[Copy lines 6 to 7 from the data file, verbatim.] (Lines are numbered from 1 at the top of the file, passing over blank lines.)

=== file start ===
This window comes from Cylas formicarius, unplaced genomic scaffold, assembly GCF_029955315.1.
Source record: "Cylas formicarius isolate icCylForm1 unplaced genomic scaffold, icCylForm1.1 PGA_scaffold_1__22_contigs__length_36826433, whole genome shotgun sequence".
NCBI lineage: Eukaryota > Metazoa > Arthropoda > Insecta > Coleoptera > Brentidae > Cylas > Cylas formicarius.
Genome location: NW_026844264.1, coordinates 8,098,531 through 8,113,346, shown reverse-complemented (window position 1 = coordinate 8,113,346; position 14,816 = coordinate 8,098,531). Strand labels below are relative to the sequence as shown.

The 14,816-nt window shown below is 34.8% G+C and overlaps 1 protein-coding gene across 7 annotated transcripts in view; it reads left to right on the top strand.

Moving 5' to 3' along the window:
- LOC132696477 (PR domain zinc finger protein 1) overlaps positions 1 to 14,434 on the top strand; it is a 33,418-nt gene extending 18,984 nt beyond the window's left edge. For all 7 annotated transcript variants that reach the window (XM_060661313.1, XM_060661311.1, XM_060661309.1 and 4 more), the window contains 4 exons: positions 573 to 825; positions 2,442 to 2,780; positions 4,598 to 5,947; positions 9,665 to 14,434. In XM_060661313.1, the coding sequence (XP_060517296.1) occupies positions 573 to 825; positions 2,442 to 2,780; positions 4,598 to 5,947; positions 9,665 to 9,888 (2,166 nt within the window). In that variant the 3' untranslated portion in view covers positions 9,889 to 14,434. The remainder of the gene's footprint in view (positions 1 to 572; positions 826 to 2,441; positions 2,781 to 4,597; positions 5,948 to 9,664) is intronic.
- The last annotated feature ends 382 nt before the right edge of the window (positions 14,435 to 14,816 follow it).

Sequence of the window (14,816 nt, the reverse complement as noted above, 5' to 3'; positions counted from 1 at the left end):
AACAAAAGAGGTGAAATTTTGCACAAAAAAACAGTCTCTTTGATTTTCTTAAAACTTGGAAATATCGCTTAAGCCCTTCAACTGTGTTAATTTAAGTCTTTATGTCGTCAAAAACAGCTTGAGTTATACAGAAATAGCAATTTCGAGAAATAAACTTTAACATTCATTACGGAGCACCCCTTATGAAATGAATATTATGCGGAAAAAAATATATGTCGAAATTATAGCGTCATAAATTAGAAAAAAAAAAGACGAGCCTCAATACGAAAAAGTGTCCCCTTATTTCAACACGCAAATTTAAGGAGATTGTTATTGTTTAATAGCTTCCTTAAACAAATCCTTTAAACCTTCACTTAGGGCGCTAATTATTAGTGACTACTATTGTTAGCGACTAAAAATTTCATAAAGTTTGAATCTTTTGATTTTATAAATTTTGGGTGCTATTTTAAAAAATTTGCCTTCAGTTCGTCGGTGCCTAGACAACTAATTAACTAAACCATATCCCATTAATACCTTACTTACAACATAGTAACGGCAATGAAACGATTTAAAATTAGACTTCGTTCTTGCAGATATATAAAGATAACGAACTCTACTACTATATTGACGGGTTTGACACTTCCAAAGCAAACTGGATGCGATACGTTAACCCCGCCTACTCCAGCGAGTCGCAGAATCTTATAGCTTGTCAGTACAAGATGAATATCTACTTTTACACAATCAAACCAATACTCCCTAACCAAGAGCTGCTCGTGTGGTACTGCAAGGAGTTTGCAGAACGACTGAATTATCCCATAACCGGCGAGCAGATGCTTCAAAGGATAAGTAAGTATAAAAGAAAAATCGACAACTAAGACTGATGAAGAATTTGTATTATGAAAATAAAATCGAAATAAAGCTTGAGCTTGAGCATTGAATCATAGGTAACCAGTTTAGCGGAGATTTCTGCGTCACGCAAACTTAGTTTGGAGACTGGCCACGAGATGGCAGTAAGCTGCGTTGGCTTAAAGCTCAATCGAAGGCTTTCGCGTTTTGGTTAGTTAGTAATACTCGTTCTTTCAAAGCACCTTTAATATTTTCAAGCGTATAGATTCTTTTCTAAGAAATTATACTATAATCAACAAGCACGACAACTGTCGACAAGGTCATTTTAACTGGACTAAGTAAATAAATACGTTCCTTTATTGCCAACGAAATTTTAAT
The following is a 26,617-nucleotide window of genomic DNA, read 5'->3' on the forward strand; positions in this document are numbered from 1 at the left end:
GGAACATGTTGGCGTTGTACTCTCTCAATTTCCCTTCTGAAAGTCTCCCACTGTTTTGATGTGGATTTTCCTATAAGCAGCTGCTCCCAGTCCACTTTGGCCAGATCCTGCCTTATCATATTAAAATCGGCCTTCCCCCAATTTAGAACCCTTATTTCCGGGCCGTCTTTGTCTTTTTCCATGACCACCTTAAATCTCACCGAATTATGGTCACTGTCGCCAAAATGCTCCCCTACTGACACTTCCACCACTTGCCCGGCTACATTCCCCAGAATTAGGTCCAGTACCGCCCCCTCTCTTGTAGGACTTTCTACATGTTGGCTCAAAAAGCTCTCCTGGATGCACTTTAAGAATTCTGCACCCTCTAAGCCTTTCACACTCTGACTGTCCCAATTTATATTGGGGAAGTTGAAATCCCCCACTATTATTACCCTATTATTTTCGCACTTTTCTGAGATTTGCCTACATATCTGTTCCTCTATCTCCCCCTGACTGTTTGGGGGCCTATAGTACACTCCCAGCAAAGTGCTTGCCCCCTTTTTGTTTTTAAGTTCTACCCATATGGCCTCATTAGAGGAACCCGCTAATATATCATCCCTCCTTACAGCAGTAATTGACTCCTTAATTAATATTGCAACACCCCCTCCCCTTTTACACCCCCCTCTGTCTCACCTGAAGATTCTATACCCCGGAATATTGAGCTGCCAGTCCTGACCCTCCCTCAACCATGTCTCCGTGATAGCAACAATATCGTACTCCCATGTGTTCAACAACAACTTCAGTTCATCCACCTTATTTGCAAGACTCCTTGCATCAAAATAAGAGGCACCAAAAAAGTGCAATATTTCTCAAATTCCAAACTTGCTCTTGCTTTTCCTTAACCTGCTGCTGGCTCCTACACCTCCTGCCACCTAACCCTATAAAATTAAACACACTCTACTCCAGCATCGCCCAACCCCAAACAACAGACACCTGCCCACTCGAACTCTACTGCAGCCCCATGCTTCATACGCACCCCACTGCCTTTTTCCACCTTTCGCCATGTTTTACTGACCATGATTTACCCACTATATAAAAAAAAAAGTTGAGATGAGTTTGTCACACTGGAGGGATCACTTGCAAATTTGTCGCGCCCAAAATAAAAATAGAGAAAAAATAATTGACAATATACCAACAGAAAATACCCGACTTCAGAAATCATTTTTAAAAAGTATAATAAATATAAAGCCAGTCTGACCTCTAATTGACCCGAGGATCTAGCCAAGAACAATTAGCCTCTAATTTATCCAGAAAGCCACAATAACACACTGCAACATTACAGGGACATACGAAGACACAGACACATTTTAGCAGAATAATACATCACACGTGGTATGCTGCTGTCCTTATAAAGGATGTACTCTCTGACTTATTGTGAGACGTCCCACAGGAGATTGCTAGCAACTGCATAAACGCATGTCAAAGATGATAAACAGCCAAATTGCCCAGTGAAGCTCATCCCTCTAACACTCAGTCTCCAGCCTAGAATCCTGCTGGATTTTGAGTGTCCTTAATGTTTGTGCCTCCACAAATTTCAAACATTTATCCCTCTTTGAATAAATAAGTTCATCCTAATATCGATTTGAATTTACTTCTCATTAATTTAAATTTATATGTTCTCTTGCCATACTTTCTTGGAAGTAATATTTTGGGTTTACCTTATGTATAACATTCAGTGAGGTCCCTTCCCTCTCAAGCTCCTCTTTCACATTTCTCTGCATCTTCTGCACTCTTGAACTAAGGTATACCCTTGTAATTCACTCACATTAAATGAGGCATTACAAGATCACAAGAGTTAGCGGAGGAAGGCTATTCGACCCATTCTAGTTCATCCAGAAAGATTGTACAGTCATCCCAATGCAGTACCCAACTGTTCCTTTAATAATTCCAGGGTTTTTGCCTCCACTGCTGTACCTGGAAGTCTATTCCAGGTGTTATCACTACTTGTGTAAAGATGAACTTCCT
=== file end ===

Moving 5' to 3' along the window:
- LOC132696477 (PR domain zinc finger protein 1) overlaps positions 1 to 14,434 on the top strand; it is a 33,418-nt gene extending 18,984 nt beyond the window's left edge. For all 7 annotated transcript variants that reach the window (XM_060661313.1, XM_060661311.1, XM_060661309.1 and 4 more), the window contains 4 exons: positions 573 to 825; positions 2,442 to 2,780; positions 4,598 to 5,947; positions 9,665 to 14,434. In XM_060661313.1, the coding sequence (XP_060517296.1) occupies positions 573 to 825; positions 2,442 to 2,780; positions 4,598 to 5,947; positions 9,665 to 9,888 (2,166 nt within the window). In that variant the 3' untranslated portion in view covers positions 9,889 to 14,434. The remainder of the gene's footprint in view (positions 1 to 572; positions 826 to 2,441; positions 2,781 to 4,597; positions 5,948 to 9,664) is intronic.